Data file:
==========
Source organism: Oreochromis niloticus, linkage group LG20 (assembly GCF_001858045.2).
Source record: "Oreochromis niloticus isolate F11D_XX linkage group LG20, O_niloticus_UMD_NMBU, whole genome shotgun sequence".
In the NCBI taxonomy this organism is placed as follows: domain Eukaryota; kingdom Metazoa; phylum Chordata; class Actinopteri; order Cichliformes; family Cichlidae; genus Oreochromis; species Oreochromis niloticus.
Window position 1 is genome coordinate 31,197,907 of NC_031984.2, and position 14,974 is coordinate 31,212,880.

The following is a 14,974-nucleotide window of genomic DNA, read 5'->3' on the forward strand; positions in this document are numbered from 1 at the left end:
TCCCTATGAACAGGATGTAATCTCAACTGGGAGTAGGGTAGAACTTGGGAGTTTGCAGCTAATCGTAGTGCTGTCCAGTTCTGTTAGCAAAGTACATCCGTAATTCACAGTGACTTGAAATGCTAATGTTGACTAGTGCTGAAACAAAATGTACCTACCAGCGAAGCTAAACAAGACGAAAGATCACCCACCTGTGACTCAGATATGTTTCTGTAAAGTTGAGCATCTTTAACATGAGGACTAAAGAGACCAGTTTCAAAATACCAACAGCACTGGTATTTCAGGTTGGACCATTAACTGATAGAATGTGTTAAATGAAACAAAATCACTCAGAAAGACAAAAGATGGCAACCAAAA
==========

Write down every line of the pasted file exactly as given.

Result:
Source organism: Oreochromis niloticus, linkage group LG20 (assembly GCF_001858045.2).
Source record: "Oreochromis niloticus isolate F11D_XX linkage group LG20, O_niloticus_UMD_NMBU, whole genome shotgun sequence".
In the NCBI taxonomy this organism is placed as follows: domain Eukaryota; kingdom Metazoa; phylum Chordata; class Actinopteri; order Cichliformes; family Cichlidae; genus Oreochromis; species Oreochromis niloticus.
Window position 1 is genome coordinate 31,197,907 of NC_031984.2, and position 14,974 is coordinate 31,212,880.

The following is a 14,974-nucleotide window of genomic DNA, read 5'->3' on the forward strand; positions in this document are numbered from 1 at the left end:
TCCCTATGAACAGGATGTAATCTCAACTGGGAGTAGGGTAGAACTTGGGAGTTTGCAGCTAATCGTAGTGCTGTCCAGTTCTGTTAGCAAAGTACATCCGTAATTCACAGTGACTTGAAATGCTAATGTTGACTAGTGCTGAAACAAAATGTACCTACCAGCGAAGCTAAACAAGACGAAAGATCACCCACCTGTGACTCAGATATGTTTCTGTAAAGTTGAGCATCTTTAACATGAGGACTAAAGAGACCAGTTTCAAAATACCAACAGCACTGGTATTTCAGGTTGGACCATTAACTGATAGAATGTGTTAAATGAAACAAAATCACTCAGAAAGACAAAAGATGGCAACCAAAA